Trading the Complex Pullback
11:20, 4 October 2023
Welcome to part 6 of our 7 Power Patterns series in which we teach you how to trade some of the most powerful price patterns which occur on any timeframe in every market.
The pullback is undeniably one of the most valuable trading patterns as it offers an opportunity to join established trends at favourable levels of risk / reward. However, in real-world trading scenarios, simplicity often gives way to complexity. It's important to explore how pullbacks can deviate from the ideal, straightforward model the Complex Pullback provides traders with a framework for trading pullbacks in real world scenarios.
We’ll teach you:
- How to identify a complex pullback
- The indicator that makes complex pullbacks easier to navigate
- A technique to achieve consistency in entry, stop placement and trade management
I. Key Characteristics of the Complex Pullback:
A complex pullback pattern arises in the context of a trending market. It unfolds as follows:
Initial trend move: The market experiences a strong trend move, characterised by a sustained price movement in one direction.
Pause or consolidation: Following the initial trend move, the market takes a breather and enters a consolidation phase. During this phase, prices may move counter to the prevailing trend for a brief period.
Failed resumption: After the consolidation phase, the market attempts to resume the initial trend. However, this first attempt fails to gain momentum, resulting in a pullback.
Multiple countertrend legs: What distinguishes the complex pullback is the presence of multiple countertrend legs within the pullback structure. These countertrend legs can create a more intricate and challenging pattern to navigate.
Bullish Complex Pullback:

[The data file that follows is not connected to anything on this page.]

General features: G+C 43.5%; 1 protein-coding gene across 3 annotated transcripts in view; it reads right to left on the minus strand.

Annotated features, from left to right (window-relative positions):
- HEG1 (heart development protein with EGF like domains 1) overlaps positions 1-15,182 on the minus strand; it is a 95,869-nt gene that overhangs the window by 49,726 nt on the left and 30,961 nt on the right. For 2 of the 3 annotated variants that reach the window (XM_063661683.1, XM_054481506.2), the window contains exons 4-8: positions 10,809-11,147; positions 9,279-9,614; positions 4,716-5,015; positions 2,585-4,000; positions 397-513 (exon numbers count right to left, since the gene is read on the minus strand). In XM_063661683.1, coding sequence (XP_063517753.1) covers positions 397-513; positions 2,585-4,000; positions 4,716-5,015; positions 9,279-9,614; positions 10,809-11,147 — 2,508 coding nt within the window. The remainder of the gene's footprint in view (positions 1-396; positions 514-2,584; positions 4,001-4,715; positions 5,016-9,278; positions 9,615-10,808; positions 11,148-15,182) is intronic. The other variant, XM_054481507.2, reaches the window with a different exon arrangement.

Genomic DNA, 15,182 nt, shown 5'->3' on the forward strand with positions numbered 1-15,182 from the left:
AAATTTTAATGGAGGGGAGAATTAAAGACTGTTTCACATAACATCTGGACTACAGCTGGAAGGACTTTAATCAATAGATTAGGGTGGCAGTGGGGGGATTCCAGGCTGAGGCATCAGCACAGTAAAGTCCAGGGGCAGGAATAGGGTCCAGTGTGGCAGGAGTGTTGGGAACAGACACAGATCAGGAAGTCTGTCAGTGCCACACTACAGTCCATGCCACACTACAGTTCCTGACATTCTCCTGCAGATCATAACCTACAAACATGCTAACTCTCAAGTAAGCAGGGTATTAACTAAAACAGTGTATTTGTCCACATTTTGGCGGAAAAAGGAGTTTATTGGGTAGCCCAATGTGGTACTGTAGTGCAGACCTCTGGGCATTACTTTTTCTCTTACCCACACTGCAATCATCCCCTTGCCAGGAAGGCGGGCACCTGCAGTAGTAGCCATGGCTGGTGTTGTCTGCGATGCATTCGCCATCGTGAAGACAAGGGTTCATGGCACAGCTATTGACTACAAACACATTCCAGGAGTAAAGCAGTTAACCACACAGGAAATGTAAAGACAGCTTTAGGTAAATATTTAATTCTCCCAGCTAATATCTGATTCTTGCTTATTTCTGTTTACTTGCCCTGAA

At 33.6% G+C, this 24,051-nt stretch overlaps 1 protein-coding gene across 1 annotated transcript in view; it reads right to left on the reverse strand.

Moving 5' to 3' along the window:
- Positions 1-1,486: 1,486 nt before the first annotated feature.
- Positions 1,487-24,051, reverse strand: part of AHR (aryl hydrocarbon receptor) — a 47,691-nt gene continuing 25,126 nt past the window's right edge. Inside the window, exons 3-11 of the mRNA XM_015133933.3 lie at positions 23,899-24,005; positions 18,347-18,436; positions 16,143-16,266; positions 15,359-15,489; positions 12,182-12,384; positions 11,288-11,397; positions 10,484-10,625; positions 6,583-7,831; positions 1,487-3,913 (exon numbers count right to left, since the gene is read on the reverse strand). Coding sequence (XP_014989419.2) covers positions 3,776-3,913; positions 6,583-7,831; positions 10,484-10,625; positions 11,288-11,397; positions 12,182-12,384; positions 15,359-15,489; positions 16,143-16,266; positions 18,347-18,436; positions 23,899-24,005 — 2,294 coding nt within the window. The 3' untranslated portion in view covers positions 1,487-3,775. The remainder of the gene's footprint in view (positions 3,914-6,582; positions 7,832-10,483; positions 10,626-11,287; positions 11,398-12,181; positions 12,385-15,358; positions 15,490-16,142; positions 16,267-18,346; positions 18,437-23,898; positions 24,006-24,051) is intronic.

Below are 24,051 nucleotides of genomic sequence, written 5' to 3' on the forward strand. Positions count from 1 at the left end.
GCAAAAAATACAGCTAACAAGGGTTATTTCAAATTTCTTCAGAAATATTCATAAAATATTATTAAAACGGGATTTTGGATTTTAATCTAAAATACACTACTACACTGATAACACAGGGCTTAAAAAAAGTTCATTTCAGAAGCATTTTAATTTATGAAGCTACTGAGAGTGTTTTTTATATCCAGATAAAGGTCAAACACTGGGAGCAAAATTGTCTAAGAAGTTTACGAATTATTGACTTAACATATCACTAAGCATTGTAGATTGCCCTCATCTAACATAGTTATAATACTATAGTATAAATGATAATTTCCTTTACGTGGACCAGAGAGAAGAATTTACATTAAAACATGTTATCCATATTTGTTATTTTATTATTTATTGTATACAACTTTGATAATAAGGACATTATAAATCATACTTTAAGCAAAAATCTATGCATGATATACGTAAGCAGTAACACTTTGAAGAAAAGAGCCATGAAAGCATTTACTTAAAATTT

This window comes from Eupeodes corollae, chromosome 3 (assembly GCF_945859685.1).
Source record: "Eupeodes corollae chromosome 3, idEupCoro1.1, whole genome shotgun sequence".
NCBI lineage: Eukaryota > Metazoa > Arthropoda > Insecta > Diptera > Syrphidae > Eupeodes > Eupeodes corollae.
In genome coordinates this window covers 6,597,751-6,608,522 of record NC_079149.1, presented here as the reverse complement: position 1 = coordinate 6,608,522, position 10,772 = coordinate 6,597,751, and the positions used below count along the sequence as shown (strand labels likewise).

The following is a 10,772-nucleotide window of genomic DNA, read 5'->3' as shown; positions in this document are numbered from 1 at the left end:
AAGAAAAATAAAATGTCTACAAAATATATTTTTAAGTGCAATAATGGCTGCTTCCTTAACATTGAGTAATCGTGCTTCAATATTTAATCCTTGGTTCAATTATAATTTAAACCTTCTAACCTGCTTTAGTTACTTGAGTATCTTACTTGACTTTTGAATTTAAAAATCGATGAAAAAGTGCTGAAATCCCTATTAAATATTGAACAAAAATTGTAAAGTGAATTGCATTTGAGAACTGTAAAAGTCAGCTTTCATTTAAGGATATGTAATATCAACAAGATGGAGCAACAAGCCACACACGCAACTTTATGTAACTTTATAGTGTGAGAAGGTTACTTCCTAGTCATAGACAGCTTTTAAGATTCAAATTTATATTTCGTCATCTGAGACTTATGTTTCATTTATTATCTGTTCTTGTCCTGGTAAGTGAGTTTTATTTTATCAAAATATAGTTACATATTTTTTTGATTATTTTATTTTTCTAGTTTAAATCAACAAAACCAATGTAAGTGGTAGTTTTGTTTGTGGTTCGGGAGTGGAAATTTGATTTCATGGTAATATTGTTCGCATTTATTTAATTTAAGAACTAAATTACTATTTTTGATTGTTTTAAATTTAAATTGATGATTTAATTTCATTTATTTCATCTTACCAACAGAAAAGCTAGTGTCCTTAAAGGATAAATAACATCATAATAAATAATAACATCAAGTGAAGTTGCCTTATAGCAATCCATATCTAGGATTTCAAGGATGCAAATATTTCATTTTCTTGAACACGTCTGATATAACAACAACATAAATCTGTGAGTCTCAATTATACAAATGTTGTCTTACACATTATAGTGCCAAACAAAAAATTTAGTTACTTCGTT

Bearish Complex Pullback:
II. Keltner Channels: The Indicator That Makes Complex Pullbacks Easier to Navigate
The correct use of Keltner Channels can make life much easier when it comes to trading complex pullbacks.
Keltner Channels take a multiple of the Average True Range (ATR) and wrap it around a moving average. We tend to use a 2.5 ATR wrapped around a 20-day exponential moving average (20EMA). The upper channel is 2.5 ATR’s above the 20EMA and the lower is 2.5 ATR’s below the 20EMA.
Price must be moving with strong levels of relative momentum in order to hit or surpass the upper or lower Keltner Channel. Hence Keltner Channels can help to define the initial trend move required to setup the complex pullback.
The 20EMA is also a handy reference point for gauging when a complex pullback may be ready to turn.
If we overlay some Keltner Channels on our charts (below), we can see that in the bullish scenario, prices push into the upper Keltner Channel before pulling back to the 20EMA, and we see the opposite occur in the bearish scenario.
Using Keltner Channels when trading complex pullbacks can help to remove some of the subjectivity involved which may ultimately help you to become a more consistent trader.
Keltner Channels: Bullish Complex Pullback:
Keltner Channels: Bearish Complex Pullback:
III. How to Trade the Complex Pullback:
Entry: Enter on a fakeout at the pullback extremes. In Part 1 of our Power Patterns series we introduced a pattern called the fakeout. This pattern occurs when the market breaks below support only to close back above it (or above resistance only to close back below it). Using the fakeout pattern to enter complex pullbacks is advanced and will take time and practice to perfect, but it is well worth the effort as it can offer favourable levels of risk-to-reward.
Stop: Stops can be placed below the fakeout lows (bullish scenario) or above the fakeout highs (bearish scenario). An alternative stop placement technique is to use a multiple of ATR.
Price Target: Initial targets are the swing highs created prior to the complex pullback (bullish scenario) – this is a great area to take partial profits and cover stops. Traders can then use the Keltner Channels for secondary profit targets (see examples below).
How to Trade Bullish Complex Pullback:
How to Trade Bearish Complex Pullback:
IV. Managing Risks and Pitfalls:
Risk Management: Alongside stop placement, it is essential that traders implement proper risk management techniques, such as position sizing, checking the economic calendar, and diversifying your trading portfolio.
Additional Analysis: Don't rely solely on the complex pullback pattern for your trading decisions. Supplement your analysis with fundamental factors and market sentiment to gain a comprehensive view of the market.